• The typical workshop includes five sessions over the course of a full day: four Harvard Business School case study discussions and a skills training on bottom-up research.

      The sweet spot for number of participants is in the 20-40 range.

      Unlike a lot of workshops and seminars, the Entrepreneurial Process workshop doesn’t involve lecturing.

      Instead, we use the case study methodology pioneered by Harvard Business School to get all participants actively involved in the process.

      One of the participants in a workshop in Cairo remarked, “We’re used to a professor getting up and lecturing, note for note, like it’s a piece of classical music. This is like jazz, where you have a good idea of the general themes, and it’s up to us to improvise to help you get there.”

    • Four main types of participants benefit most

      • Executives, directors and managers at established companies that need to behave more entrepreneurially (i.e. innovate or die) and don’t know where to start. These workshops help catalyze this process internally and provide a structured approach to entrepreneurial innovation.
      • Entrepreneurs and aspiring entrepreneurs who may not know the entrepreneurial process fundamentals and may not even realize that they can master a structured approach that will radically improve their chances of success.
      • Members of university-affiliated departments charged with teaching their students, faculty and administration about entrepreneurship and innovation. Rooted in my own experience at Harvard Business School, now in my teaching at Brown and Tel Aviv University and successfully tested repeatedly in all of my own entrepreneurial ventures, this structured approach appeals to these academically-centered participants.
      • Executives, directors and managers of non-profits and NGOs seeking to foster entrepreneurship among their members. These workshops provide an intensive, structured, and comprehensive methodology that these leaders and their members can master and begin to apply immediately. 
    • What are the workshops not about?

      • The workshops are not about selling more of the same stuff or optimizing the processes of an existing business. Both are valuable initiatives, of course, but not what we're going to cover.
    • Do I need deep pockets to be a successful entrepreneur? 

      • While access to capital is crucial at certain points on the entrepreneurial journey, it's not necessary to begin the journey. In my experience, good ideas well-supported by low-cost bottom-up research often attract the funding they need.

        Ironically, scarce resources actually provide a better starting point for entrepreneurship than unlimited funding. These workshops explicitly teach how great opportunities emerge from constraints rather than abundance. 



    • The case studies showcase actual companies and the real challenges that people dealt with in real life. We pose challenges to participants to solve during the workshop.

      There are no black and white answers, just like real life.  The case study process simulates the experience of entrepreneurship. As a group, we tease out different approaches and explore the pros and cons of each.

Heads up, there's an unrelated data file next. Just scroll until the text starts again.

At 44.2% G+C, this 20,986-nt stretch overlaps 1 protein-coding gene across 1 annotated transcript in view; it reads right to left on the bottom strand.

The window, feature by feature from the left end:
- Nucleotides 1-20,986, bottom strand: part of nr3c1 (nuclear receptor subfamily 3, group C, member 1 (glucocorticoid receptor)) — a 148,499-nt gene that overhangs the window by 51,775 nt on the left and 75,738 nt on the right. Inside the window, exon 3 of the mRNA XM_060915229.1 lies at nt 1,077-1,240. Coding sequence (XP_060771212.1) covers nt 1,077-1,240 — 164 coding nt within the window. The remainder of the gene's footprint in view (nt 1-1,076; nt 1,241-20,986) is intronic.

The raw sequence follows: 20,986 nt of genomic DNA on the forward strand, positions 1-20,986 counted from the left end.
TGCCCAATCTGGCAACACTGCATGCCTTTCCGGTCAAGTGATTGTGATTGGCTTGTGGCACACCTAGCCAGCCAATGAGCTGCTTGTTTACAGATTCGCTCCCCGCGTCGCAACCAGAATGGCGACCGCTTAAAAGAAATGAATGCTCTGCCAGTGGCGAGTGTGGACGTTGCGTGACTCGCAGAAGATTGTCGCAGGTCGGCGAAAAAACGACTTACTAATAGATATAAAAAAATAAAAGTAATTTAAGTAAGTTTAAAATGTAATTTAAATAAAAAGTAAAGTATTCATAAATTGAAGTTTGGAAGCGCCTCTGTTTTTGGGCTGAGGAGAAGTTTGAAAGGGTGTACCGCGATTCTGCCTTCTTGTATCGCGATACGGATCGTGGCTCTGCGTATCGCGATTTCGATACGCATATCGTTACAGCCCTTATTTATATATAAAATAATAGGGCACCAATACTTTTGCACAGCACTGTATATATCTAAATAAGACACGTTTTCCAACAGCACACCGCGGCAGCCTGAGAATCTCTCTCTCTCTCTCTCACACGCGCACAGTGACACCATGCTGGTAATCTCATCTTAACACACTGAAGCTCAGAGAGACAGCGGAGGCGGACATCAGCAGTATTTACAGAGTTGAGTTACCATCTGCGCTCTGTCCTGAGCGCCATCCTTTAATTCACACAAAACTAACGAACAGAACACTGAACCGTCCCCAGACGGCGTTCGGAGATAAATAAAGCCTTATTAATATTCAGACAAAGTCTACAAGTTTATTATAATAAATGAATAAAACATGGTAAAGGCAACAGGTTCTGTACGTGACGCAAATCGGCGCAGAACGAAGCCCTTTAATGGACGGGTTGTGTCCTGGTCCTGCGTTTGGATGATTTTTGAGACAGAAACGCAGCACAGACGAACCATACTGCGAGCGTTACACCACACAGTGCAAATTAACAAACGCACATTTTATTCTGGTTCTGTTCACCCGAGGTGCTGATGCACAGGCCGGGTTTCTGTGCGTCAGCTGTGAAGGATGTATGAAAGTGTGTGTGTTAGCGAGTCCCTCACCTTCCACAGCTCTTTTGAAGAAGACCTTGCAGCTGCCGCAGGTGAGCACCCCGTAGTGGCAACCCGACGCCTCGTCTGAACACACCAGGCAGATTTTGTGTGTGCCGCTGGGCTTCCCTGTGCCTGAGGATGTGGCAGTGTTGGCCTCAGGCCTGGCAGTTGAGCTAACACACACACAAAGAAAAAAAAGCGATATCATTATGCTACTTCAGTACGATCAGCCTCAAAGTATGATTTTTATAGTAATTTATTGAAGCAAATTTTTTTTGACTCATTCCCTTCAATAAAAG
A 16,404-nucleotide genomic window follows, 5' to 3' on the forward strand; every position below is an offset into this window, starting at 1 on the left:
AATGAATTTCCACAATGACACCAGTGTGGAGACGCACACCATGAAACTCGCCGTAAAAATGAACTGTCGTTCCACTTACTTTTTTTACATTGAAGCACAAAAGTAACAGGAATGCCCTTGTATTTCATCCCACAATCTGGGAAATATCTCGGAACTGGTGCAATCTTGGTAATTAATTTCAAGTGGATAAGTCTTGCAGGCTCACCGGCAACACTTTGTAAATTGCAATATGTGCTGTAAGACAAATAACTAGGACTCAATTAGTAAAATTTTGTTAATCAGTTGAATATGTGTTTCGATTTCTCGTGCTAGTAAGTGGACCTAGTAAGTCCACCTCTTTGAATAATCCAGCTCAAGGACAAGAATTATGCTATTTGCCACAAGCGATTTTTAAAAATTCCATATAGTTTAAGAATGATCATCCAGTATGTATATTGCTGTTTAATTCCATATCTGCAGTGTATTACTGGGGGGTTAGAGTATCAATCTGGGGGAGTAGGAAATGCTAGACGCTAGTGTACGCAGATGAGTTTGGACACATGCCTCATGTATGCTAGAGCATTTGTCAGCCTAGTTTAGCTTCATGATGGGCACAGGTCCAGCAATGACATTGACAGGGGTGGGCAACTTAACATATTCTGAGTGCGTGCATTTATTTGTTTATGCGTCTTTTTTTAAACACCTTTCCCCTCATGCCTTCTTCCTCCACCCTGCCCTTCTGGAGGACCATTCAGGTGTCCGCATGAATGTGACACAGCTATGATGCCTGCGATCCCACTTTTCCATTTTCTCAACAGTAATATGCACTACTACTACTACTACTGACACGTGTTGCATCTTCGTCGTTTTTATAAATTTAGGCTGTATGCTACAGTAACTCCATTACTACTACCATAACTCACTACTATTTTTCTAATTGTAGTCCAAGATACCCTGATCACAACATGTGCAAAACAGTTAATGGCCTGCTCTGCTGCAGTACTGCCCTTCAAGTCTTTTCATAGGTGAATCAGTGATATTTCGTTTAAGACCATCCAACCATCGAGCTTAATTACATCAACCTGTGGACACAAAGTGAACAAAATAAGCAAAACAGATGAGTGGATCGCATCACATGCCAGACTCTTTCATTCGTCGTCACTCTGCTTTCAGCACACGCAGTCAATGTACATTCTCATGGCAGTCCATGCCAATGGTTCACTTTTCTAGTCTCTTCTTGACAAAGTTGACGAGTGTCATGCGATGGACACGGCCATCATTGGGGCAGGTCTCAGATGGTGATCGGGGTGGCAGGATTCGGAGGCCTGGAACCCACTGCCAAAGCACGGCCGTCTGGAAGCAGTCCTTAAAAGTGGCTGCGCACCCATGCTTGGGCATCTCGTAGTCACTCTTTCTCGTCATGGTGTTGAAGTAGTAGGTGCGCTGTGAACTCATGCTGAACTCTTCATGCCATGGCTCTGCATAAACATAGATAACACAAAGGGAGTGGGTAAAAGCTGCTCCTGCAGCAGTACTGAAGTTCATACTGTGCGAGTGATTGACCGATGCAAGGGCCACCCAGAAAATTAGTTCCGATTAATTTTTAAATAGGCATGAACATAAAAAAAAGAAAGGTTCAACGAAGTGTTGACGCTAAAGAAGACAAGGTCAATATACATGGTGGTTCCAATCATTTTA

• Why do we bother dealing with other companies’ issues? WOULDN'T it be more relevant to just work on our own challenges?

    • Truth is, it’s hard to take a step back and view your own situation objectively when you're in the middle of it. It’s much easier to generate effective solutions to situations that aren't your own.

      That said, the case studies are chosen based on their relevance to your explicit issues. When you first solve problems faced by others, it’s much easier to then apply those solutions to your own situation.

      That’s why all workshops are customized, based on surveys and interviews on your specific goals and objectives. The case studies and activities are specifically chosen to be transferable to your own situation.

  • What are the Workshop Venue Requirements?

    • I’ve conducted The Entrepreneurial Process workshops all over the world, in venues that ranged from opulent boardrooms to high-tech auditoriums to aging classrooms with bare light bulbs flickering overhead.

      Here are the details that I’ve found really matter:

      Seating: the closer we can get to a semi-circle or a U arrangement like a board setup, with surfaces on which to write (rather than typical classroom or theater seating), the easier to encourage discussion among participants.

      Names Tags and Tents: It will help me learn names and call on participants if each person has both a name tag and a table tent on their desk or the table.

      Equipment: I have slides and a video to share, so a projector to which I can connect my laptop and internet access will also be helpful. And I’ll need a large whiteboard with markers or blackboard with chalk at the front of the room to record points that the participants make. Speakers that can plug into my laptop (even cheap portable ones) will help project the audio from the video.

      I’m willing to compromise if some of this is absolutely not possible, but the closer to these ideal conditions, the more everyone will get out of the experience.